Westwood College's Fort Worth campus fined, placed on probation

FORT WORTH -- Westwood Colleges in Texas have been fined $41,000 by the Texas Workforce Commission for high-pressure recruitment tactics and administrative issues such as failing to file changes of ownership and failing to notify the commission about pending lawsuits.

The fines were levied against for-profit campuses in Fort Worth, Dallas and Houston. They are owned by Alta Colleges, based in Denver.

The state's action against the schools allows them to stay open under Conditional Certificates of Approval, a form of probation.

Westwood College had faced losing licensure amid state concerns about potentially deceptive and fraudulent practices. The state took action after a federal Government Accountability Office investigation found potentially deceptive or questionable practices and the encouragement of fraudulent practices at Westwood and other for-profit colleges.

"On behalf of our students, we are pleased with the TWC's decision to issue the conditional certificates to operate in Texas," Rick Skinner, the college's regional vice president, said in a news release.

Under the state's action, announced by the Workforce Commission in December:

Alta Colleges will pay $41,000 in fines, including $1,000 for coaching a prospective student at the Dallas campus to make false statements to qualify for financial aid, $24,000 for failing to file changes in ownership with the state and $16,000 for failing to notify the commission of four pending lawsuits against the schools.

Alta Colleges must commit to future compliance to all Texas laws governing career schools and colleges.

Alta Colleges must contract with a third party that will perform "secret shopper testing" of compliance and respond to all commission requests for information and documentation showing compliance.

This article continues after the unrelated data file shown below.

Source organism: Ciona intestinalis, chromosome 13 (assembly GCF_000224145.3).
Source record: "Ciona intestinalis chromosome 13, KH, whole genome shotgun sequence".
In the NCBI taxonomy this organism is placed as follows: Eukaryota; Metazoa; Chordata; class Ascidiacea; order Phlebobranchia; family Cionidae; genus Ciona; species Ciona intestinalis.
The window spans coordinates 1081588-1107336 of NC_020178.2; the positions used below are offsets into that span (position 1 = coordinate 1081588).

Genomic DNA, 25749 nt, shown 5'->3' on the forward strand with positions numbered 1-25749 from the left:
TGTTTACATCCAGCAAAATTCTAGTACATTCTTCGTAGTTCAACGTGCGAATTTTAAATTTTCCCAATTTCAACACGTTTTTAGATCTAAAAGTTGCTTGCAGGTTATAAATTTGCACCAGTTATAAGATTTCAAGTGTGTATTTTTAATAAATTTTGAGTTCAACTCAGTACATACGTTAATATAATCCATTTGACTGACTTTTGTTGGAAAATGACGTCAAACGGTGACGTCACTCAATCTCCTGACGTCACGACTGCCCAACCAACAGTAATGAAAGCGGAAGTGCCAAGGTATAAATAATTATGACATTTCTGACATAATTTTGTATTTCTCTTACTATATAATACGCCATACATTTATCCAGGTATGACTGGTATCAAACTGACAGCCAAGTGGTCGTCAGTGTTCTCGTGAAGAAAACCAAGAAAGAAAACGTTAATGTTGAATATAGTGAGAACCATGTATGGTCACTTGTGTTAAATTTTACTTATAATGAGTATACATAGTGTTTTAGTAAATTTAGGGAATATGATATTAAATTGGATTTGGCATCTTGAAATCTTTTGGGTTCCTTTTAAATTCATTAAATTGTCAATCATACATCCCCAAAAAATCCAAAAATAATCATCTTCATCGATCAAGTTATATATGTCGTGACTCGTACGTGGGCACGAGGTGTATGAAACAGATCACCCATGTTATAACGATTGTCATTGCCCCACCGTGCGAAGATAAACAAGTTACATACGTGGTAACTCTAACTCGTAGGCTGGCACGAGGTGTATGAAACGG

Alta Colleges must also comply with all commission provisions related to change in ownership, notification of legal action, advertising, and cancellation and refund policies.

The probation is open-ended and will last until the commission is satisfied with the school's compliance, said Lisa Givens, the commission's deputy director of communications in Austin.

Barmak Nassirian, associate executive director of the Washington, D.C.-based American Association of Collegiate Registrars and Admissions Officers, said Texas has an "abysmal" record of consumer protection of students who attend for-profit colleges.

"Against that sorry backdrop, any action can be described as a positive development," Nassirian said.

Westwood College has made several changes to prevent issues that surfaced during the GAO investigation, including paying admissions representatives a straight salary instead of offering incentive compensation. The admissions process has been revised and admissions representatives have been retrained, according to the college.

Last year, the Workforce Commission shut down Westwood College Online's operation in Texas for operating without a Certificate of Approval.

This report includes material from the Star-Telegram archives.

Diane Smith, 817-390-7675